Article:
State Law Requires Employers to Permit Time Off
When you’ve been the victim of domestic abuse or violence, it affects every aspect of your life— home, social gatherings and even work. It may be the physical consequences—the need for ongoing medical treatment. But it can also involve deep emotional and psychological trauma, requiring counseling or therapy. When those wounds are still fresh, it can be extremely difficult to perform the functions of your job.
In addition, if you are in a household where others have been subjected to domestic violence, you may have psychological wounds of your own, or may need to be a support mechanism for your loved one.
Recognizing the impact domestic violence can have on your psyche and your ability to effectively handle the duties of your job, the New Jersey legislature passed a law permitting employees who have been involved with instances of domestic violence to take a leave of absence without fear of retribution, including retaliation or termination. The law sets forth fairly specific criteria, however, both with respect to who qualifies and how much time may be taken.
Eligibility for Time Off
To qualify for time off, you must work for a company that has at least 25 employees. In addition, you must have worked at least 1,000 hours for that employer during the previous 12 calendar months.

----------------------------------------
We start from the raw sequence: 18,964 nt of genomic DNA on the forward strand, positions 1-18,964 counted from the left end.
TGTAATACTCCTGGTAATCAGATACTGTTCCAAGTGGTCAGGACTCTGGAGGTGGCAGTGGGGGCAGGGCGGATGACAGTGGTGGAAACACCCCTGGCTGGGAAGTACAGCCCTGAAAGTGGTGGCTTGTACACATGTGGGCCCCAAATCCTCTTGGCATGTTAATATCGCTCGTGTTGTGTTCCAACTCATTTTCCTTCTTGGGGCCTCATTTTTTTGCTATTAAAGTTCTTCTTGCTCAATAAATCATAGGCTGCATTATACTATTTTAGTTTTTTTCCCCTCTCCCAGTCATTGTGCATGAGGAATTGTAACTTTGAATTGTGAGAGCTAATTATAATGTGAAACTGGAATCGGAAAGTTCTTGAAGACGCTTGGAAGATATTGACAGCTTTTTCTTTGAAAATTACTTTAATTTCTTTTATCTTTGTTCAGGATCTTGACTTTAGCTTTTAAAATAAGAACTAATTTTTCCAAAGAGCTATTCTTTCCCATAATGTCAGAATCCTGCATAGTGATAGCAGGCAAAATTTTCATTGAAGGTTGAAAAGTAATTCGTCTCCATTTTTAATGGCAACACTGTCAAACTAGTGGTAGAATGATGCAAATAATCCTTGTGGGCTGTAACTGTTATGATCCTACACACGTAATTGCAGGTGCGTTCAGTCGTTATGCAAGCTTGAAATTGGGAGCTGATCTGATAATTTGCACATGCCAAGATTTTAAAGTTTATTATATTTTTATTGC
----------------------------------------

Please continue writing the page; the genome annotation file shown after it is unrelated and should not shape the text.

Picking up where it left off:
Before you can take time off, you must provide written notice to your employer. It’s important to note that you do not have to be the victim of domestic violence to qualify for time off, but you will need to provide your employer with appropriate documentation to support your request. That may include:
- A restraining or protective order issued by a court
- Certification from a certified domestic violence specialist, a domestic violence agency or the director of a rape crisis center
- Documentation showing that your accuser was convicted of domestic violence
- Medical records
- Communications from a prosecutor
- Other documentation from a professional, such as a shelter worker, social worker or member of the clergy
The Amount of Time You May Take Off
Under New Jersey’s law, a person can take up to 20 days during the 12 month period following a request for time off.
At the Cintron Firm, LLC, we offer more than 14 years of experience to people in New Jersey facing a broad array of legal challenges, including people who have sustained workplace injuries. Attorney Mark Cintron has worked as a prosecutor and has extensive courtroom experience, so he’s always ready, willing and able to protect your interests before a judge or jury. Contact our office online or call us at 201-791-1333 or (201) 535-0323 to set up an appointment.